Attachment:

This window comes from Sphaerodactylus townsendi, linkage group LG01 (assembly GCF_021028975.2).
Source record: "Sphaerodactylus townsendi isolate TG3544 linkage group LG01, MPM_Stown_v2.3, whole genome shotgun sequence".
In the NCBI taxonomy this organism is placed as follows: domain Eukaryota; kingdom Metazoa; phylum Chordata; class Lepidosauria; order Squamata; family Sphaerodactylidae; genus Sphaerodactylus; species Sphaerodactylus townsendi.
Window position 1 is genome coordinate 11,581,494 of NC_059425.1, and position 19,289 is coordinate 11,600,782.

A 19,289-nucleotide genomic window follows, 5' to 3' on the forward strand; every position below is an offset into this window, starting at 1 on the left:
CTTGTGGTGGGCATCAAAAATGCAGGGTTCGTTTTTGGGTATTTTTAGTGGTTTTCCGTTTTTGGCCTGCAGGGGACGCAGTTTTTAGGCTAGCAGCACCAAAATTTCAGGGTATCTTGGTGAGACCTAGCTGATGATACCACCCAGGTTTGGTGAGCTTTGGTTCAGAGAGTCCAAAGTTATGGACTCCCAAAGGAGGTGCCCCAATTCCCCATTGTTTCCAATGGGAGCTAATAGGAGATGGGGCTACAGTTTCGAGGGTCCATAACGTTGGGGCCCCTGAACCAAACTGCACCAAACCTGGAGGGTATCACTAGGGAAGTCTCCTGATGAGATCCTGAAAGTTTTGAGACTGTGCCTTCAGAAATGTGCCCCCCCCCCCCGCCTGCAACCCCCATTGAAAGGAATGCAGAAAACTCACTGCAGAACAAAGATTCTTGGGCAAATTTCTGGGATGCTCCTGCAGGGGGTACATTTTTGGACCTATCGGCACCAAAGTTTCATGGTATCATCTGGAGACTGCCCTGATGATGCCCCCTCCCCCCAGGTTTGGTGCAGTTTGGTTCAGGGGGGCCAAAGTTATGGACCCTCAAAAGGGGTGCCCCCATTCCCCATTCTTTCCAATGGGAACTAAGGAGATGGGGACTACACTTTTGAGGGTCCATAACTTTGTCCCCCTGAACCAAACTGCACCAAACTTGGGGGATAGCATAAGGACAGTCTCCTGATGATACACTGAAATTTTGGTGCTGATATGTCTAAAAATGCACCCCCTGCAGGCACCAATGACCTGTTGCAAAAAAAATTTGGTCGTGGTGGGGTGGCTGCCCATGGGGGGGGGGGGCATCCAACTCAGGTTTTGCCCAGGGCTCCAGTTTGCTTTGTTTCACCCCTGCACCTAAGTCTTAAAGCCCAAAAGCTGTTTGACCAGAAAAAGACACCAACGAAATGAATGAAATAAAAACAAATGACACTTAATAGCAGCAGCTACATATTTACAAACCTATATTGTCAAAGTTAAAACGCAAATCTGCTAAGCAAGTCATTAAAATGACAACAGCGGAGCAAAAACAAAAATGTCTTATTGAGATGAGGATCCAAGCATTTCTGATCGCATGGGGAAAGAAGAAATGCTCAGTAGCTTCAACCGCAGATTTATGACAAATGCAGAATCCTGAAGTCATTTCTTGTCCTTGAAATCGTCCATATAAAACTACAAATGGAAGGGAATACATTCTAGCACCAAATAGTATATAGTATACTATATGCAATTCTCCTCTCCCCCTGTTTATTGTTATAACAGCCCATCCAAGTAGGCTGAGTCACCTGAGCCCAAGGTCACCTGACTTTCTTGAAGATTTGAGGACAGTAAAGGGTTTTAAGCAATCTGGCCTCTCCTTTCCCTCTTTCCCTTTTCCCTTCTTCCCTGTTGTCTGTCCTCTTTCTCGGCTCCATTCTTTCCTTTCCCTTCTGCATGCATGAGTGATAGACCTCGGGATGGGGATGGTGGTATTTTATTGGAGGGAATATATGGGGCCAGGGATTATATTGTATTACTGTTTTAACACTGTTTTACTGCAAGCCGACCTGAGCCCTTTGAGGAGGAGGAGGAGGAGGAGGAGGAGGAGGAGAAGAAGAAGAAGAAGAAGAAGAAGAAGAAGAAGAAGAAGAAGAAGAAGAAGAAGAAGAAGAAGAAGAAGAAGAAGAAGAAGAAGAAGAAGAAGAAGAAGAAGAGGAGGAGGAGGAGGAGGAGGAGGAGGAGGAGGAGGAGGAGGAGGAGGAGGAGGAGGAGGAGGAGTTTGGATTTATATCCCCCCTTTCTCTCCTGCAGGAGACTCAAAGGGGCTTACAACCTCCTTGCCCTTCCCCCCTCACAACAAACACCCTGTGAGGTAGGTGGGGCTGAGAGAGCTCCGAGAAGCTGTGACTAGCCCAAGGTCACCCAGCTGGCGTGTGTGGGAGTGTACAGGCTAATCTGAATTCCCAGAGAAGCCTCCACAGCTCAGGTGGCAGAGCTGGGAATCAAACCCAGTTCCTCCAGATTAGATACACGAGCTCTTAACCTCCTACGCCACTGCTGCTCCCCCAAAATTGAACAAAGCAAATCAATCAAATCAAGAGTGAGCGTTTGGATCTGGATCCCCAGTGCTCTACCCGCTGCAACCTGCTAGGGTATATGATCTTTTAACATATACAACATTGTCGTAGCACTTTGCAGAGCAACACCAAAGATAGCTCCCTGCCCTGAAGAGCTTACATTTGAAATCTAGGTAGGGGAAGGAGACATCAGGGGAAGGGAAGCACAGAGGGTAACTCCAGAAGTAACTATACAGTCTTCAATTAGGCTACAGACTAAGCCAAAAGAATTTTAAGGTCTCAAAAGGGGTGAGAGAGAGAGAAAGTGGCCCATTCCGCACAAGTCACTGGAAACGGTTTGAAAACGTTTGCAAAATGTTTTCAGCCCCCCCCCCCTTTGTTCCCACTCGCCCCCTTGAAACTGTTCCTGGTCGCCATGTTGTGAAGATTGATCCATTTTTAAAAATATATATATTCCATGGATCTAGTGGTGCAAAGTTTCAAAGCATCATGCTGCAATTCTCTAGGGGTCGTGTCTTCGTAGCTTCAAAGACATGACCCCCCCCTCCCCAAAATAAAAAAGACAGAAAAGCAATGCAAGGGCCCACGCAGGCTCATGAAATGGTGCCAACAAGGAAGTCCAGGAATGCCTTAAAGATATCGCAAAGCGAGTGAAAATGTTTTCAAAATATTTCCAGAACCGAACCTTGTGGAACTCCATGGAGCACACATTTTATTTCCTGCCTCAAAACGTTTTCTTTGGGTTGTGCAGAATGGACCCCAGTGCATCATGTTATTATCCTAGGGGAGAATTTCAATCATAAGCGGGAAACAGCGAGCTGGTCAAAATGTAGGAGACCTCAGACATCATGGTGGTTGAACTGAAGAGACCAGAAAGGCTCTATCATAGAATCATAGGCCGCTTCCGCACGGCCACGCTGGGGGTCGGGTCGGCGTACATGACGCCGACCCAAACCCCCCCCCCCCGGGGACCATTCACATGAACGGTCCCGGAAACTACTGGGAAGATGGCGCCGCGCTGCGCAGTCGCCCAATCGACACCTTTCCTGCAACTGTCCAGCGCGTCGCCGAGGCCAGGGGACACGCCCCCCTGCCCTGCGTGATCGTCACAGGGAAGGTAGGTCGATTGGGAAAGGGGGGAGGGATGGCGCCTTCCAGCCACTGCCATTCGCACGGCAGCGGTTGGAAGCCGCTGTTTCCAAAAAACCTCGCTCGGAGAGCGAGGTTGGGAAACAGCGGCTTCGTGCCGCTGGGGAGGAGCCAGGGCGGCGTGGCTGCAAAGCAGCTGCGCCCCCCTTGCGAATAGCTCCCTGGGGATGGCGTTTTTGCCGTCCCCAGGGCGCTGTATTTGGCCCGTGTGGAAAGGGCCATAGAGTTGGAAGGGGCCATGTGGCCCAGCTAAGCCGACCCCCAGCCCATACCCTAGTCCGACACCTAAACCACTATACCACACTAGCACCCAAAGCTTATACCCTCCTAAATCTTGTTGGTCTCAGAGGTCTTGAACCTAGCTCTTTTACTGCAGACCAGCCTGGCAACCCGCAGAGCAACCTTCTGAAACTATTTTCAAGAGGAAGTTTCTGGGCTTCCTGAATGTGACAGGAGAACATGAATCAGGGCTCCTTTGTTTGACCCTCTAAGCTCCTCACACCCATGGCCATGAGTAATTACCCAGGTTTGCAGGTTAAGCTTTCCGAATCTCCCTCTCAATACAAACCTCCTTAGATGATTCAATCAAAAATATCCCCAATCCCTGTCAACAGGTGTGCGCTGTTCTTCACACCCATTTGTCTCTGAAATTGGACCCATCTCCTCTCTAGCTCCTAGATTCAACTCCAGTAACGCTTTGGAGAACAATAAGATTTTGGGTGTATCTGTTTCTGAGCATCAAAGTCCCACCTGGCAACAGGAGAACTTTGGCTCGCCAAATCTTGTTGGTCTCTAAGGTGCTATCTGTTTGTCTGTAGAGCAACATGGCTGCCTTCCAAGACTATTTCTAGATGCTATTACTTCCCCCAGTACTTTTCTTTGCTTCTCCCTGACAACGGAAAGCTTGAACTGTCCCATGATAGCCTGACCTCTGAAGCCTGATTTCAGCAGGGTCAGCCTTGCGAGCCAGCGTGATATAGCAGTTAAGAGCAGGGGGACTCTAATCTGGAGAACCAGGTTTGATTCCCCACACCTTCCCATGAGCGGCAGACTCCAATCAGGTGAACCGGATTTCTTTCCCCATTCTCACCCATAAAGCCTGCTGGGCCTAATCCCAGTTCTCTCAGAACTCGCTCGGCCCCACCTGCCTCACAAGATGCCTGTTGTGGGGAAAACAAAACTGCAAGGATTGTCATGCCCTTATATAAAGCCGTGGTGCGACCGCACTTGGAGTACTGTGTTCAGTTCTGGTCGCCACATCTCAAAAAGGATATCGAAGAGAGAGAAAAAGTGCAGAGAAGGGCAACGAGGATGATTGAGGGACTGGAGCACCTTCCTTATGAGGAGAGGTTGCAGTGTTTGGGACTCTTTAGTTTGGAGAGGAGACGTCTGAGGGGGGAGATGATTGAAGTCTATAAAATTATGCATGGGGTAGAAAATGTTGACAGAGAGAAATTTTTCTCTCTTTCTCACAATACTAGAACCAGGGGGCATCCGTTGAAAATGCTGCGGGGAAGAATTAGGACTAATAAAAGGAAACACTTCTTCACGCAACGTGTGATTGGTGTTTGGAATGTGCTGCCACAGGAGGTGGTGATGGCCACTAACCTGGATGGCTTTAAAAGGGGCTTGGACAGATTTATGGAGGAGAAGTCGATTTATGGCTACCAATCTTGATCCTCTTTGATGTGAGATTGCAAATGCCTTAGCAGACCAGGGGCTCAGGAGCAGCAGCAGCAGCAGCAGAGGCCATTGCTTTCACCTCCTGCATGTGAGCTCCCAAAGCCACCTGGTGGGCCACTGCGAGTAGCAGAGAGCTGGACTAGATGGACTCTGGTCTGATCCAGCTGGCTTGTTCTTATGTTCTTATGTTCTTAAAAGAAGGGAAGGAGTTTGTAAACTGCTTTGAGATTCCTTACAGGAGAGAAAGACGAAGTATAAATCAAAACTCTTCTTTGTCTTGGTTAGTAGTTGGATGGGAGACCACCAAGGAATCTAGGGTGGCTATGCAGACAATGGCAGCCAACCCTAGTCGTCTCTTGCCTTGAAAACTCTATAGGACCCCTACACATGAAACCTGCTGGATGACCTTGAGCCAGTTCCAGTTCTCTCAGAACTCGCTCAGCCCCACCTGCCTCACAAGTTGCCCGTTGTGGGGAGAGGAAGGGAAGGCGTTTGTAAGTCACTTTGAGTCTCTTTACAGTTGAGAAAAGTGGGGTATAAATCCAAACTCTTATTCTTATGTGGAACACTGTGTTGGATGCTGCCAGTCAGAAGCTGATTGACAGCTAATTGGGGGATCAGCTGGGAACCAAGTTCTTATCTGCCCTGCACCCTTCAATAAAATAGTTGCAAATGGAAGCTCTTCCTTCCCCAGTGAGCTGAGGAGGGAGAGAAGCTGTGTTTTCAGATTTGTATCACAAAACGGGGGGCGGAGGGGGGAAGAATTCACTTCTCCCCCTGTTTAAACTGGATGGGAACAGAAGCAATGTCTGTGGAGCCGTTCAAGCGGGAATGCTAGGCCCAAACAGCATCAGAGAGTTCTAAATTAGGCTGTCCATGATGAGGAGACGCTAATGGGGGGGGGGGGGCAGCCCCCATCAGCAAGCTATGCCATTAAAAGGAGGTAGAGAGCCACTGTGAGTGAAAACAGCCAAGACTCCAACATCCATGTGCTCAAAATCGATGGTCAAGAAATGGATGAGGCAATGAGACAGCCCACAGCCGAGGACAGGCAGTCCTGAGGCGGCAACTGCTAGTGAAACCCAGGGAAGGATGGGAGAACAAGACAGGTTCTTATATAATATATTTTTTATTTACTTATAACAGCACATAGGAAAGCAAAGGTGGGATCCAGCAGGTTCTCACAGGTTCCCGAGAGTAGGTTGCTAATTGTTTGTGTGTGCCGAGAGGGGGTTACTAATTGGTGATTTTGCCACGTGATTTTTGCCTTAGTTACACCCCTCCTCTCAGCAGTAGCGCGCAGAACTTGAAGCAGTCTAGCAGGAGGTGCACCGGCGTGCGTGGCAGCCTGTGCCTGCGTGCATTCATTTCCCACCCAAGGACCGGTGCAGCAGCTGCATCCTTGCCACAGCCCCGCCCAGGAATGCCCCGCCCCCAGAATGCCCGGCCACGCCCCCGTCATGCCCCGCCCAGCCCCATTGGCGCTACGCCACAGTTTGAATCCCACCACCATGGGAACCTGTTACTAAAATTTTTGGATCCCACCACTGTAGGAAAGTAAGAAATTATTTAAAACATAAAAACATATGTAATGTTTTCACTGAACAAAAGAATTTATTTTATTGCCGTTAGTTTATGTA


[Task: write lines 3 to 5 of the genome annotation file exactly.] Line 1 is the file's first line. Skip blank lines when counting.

In the NCBI taxonomy this organism is placed as follows: domain Eukaryota; kingdom Metazoa; phylum Chordata; class Lepidosauria; order Squamata; family Sphaerodactylidae; genus Sphaerodactylus; species Sphaerodactylus townsendi.
Window position 1 is genome coordinate 11,581,494 of NC_059425.1, and position 19,289 is coordinate 11,600,782.

A 19,289-nucleotide genomic window follows, 5' to 3' on the forward strand; every position below is an offset into this window, starting at 1 on the left: